June 05, 2002
Arts and Entertainment
IN THE FIRST letter that N. wrote to the Angel of Dust back in 1978, the world was music and music was in pieces. It was a dream that N. had had, a dream of a bass clarinet broken down next to a manhole. The clarinet turned out to be made of plumbing, and N. played Archie Shepp's "Cousin Mary" through one stretch of pipe until he realized that what he was playing was actually a recording. The pop and scratch of vinyl under a needle was what woke him back up to himself.
The letter begins Bedouin Hornbook, Nathaniel Mackey's first installment in a series of epistolary jazz novels whose title, From a Broken Bottle Traces of Perfume Still Emanate, prepares you for their elegance and inscrutability. The letters in Bedouin Hornbook all written by N., a composer and multi-instrumentalist in the California-based Mystic Horn Society jazz ensemble, to the enigmatic Angel of Dust let us into N.'s world of jazz performance, music theory, and black aesthetic philosophy. There isn't much plot or action or even character development, but what makes Bedouin such a difficult and puzzling revelation is that it sets out to do the nearly impossible: to describe music from inside music, to find a way to use fiction as a language for something that is beyond language.
Mackey who is also a poet and a UC Santa Cruz English professor is a passionate devotee of what the Spanish call duende, the invisible sprit and untouchable force of mystery that fuels flamenco music. According to Federico García Lorca, one of duende's great historians, duende can only be heard, never explained, and heard not in the perfection of form and technique but heard in the tear of a voice or the quiver of a throat. "All that has black sounds has duende," Lorca once wrote. "Duende loves the rim of the wound."
Duende often erupts in the music of the Mystic Horn Society, and duende's uncomfortable relationship with speech and writing is the theme that dominates the third addition to Mackey's series, Atet AD. The latest correspondence between N. and the Angel of Dust tells of gigs and recording sessions although really they are just another batch of metatheoretical labyrinths where music especially jazz and music from Spain, Africa, India, and the Americas is not just what is always talked about but also what N. is always talking through.
Mackey is that rare writer who writes with his ears, a zealous, devotional listener who has chosen the written word as his medium. He approaches music not as a thing to be played or heard but as an enveloping sensory and psychological experience, a complete social order that is always evolving. Mackey's characters are musicians for whom there is no outside of music, for whom improvisation and performance are ways of being, forms of consciousness, and tools of Africa-and-beyond cultural survival.
Atet's most stunning moments are when Mackey lets N. write about Mystic's gigs from his own perspective as a musician and we get descriptions of music in the process of performance. "He spoke thru the horn as though telling of a dream while still asleep," N. says of one saxophone solo, "a waking dream whose theme was dreamt conveyance. Behind the lids of my closed eyes I saw the words he spoke inscribed within the blank he had previously drawn, written out and rolling within the template, rolling scroll and teleprompter into one, ancient and modern into one."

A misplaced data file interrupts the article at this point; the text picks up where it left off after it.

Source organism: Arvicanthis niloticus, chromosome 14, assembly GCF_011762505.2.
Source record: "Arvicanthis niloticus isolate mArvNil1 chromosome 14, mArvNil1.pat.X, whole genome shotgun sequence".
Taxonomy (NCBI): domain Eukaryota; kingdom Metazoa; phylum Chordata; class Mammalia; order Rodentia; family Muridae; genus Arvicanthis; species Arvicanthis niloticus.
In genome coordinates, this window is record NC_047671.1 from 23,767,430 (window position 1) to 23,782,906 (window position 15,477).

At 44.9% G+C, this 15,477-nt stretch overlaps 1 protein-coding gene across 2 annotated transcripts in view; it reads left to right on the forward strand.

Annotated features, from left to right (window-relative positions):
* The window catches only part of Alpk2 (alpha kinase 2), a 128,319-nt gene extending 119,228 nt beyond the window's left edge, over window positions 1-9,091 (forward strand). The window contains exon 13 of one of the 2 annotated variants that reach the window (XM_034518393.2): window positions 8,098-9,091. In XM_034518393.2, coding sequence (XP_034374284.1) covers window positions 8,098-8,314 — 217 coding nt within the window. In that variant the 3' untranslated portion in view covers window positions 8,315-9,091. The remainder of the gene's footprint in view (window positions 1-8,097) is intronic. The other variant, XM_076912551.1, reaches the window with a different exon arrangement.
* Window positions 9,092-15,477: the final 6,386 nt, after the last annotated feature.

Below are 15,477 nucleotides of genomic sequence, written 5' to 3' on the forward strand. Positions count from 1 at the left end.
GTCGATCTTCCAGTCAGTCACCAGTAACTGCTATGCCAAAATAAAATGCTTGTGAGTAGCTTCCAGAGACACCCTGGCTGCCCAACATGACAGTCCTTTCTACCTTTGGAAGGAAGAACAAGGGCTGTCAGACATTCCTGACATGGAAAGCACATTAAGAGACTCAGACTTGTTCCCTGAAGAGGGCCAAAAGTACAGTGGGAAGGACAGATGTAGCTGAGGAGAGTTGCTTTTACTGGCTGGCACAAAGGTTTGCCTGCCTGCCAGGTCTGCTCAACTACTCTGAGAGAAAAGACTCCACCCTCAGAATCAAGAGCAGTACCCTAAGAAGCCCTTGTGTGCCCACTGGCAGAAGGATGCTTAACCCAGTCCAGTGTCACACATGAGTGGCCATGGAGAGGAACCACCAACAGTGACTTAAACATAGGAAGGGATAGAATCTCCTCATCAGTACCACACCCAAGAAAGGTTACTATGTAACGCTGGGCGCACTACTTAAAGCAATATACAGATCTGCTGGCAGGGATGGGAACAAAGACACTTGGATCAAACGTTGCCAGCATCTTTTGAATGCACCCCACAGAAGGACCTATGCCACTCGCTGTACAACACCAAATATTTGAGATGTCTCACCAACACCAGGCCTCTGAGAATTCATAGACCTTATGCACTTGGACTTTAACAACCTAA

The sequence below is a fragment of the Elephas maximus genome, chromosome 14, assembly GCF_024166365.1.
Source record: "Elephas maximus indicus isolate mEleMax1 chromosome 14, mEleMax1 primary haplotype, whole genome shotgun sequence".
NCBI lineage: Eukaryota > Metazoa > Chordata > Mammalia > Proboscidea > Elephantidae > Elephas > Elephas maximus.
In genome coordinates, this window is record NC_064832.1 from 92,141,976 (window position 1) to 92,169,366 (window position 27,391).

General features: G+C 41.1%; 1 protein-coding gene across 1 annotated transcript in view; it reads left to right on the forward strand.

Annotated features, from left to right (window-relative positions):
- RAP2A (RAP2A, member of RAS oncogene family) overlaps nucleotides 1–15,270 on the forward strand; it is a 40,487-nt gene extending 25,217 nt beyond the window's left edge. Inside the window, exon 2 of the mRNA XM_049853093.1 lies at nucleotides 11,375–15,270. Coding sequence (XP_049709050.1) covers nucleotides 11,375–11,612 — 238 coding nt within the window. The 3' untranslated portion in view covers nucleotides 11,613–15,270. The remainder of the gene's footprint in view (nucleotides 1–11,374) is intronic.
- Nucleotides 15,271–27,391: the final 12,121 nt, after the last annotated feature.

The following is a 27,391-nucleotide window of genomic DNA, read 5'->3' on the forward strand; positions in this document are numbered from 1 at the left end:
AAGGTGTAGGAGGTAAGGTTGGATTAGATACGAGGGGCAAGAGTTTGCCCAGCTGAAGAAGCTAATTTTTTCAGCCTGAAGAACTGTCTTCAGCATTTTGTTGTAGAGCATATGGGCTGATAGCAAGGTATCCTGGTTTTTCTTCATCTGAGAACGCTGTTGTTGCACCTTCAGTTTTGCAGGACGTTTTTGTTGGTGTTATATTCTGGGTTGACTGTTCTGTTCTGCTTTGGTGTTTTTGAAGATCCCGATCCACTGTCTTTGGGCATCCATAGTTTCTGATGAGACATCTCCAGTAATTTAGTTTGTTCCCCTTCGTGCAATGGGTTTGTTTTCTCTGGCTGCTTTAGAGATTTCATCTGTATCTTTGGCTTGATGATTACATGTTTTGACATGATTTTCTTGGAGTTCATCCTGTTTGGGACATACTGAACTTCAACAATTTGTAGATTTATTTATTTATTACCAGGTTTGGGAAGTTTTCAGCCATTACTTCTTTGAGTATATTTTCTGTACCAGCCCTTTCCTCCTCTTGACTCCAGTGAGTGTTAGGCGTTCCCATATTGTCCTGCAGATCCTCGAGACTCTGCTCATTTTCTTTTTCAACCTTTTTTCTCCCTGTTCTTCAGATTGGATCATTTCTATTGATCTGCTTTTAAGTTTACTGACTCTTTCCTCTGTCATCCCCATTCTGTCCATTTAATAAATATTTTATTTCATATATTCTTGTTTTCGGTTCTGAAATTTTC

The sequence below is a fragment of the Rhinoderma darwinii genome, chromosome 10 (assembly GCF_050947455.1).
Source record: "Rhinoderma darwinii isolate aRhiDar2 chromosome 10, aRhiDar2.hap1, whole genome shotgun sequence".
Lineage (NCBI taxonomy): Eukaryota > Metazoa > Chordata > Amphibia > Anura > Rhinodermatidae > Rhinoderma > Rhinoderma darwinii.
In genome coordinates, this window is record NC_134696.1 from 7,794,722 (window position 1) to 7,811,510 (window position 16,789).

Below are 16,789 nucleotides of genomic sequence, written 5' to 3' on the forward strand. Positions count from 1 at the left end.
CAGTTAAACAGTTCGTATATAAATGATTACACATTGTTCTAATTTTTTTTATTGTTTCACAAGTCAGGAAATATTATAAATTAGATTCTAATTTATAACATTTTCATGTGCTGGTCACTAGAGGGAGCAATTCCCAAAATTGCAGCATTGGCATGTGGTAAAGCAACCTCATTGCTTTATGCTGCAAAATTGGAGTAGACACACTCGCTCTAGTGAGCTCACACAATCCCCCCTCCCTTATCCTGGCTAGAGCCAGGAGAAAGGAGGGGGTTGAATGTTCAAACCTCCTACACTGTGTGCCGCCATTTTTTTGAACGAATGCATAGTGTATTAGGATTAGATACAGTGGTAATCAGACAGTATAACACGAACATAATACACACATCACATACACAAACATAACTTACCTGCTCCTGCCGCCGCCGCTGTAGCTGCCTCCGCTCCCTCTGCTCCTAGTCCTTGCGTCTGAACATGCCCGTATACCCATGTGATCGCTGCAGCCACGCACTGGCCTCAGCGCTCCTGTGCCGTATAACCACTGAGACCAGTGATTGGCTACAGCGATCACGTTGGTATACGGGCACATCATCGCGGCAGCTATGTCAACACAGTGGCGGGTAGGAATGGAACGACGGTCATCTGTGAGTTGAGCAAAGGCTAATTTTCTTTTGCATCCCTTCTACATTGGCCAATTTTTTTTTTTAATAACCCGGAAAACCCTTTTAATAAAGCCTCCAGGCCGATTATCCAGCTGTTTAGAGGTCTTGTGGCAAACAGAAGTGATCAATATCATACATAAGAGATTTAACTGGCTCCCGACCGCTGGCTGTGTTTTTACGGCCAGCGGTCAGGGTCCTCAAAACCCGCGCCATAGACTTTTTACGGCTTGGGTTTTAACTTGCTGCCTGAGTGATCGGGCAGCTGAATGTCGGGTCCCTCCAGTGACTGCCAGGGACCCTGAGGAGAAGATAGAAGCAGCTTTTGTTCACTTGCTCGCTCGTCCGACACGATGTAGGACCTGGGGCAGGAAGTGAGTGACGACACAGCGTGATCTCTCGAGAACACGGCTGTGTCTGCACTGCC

Throughout the book N. is the musician-composer who thinks, the musician-as-intellectual who theorizes his own music before any critic gets to it exactly the kind of jazz figure Eric Porter wants us to pay attention to in his vital new book What Is This Thing Called Jazz?, which shares one of the arguments Mackey's novels make. Black jazz musicians have long been celebrated for what they play, but rarely for what they think, for what kinds of ideas they have about the music they make.
"Unfortunately, African American intellectualism is still often seen as oxymoronic," Porter blasts, "and jazz ... is commonly seen as a product of emotion or instinct rather than a self-conscious activity." Like the Association for the Advancement of Creative Musicians, Abbey Lincoln, and Charles Mingus, N. and the Mystic Horn Society are musicians who are articulate about what they play, highly self-conscious thinkers who with every note and every session are grappling with their place in an ongoing cultural tradition of black creation.
In fact, the climax of Atet as a novel occurs when jazz music itself is transformed into the musician's intellectual articulation, when Mystic's sax player, Penguin, starts blowing balloons of text out of his horn. With each breathed note, he blows another with new words that speak of "love's exponential debris" and that "map even as they mourn." When photographers try to document the phenomenal event, they capture nothing the sound balloons of language leave no visual trace. In that way, Mackey writes like Penguin plays but reversed: the writer breathing balloon after balloon of language to make a music that can only be seen.
E-mail Josh Kun at firstname.lastname@example.org.